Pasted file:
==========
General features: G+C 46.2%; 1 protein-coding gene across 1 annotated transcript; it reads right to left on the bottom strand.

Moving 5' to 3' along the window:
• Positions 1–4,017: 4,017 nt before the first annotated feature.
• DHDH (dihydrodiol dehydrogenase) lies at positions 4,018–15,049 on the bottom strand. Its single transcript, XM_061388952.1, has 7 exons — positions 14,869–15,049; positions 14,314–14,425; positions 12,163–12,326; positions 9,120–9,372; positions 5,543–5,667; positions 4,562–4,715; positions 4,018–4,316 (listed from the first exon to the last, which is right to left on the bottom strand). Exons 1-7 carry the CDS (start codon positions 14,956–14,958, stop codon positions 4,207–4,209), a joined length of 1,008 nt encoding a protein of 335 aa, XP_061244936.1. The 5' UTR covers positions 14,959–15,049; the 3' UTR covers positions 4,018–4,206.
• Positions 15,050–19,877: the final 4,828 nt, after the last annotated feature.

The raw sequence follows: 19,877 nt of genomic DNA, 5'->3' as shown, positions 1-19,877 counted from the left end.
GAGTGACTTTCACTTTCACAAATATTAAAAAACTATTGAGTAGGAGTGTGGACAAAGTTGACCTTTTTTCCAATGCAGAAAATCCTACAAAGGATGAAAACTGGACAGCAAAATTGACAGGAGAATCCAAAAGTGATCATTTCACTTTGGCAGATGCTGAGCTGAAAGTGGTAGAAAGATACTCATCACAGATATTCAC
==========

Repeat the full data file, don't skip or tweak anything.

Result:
General features: G+C 46.2%; 1 protein-coding gene across 1 annotated transcript; it reads right to left on the bottom strand.

Moving 5' to 3' along the window:
• Positions 1–4,017: 4,017 nt before the first annotated feature.
• DHDH (dihydrodiol dehydrogenase) lies at positions 4,018–15,049 on the bottom strand. Its single transcript, XM_061388952.1, has 7 exons — positions 14,869–15,049; positions 14,314–14,425; positions 12,163–12,326; positions 9,120–9,372; positions 5,543–5,667; positions 4,562–4,715; positions 4,018–4,316 (listed from the first exon to the last, which is right to left on the bottom strand). Exons 1-7 carry the CDS (start codon positions 14,956–14,958, stop codon positions 4,207–4,209), a joined length of 1,008 nt encoding a protein of 335 aa, XP_061244936.1. The 5' UTR covers positions 14,959–15,049; the 3' UTR covers positions 4,018–4,206.
• Positions 15,050–19,877: the final 4,828 nt, after the last annotated feature.

The raw sequence follows: 19,877 nt of genomic DNA, 5'->3' as shown, positions 1-19,877 counted from the left end.
GAGTGACTTTCACTTTCACAAATATTAAAAAACTATTGAGTAGGAGTGTGGACAAAGTTGACCTTTTTTCCAATGCAGAAAATCCTACAAAGGATGAAAACTGGACAGCAAAATTGACAGGAGAATCCAAAAGTGATCATTTCACTTTGGCAGATGCTGAGCTGAAAGTGGTAGAAAGATACTCATCACAGATATTCAC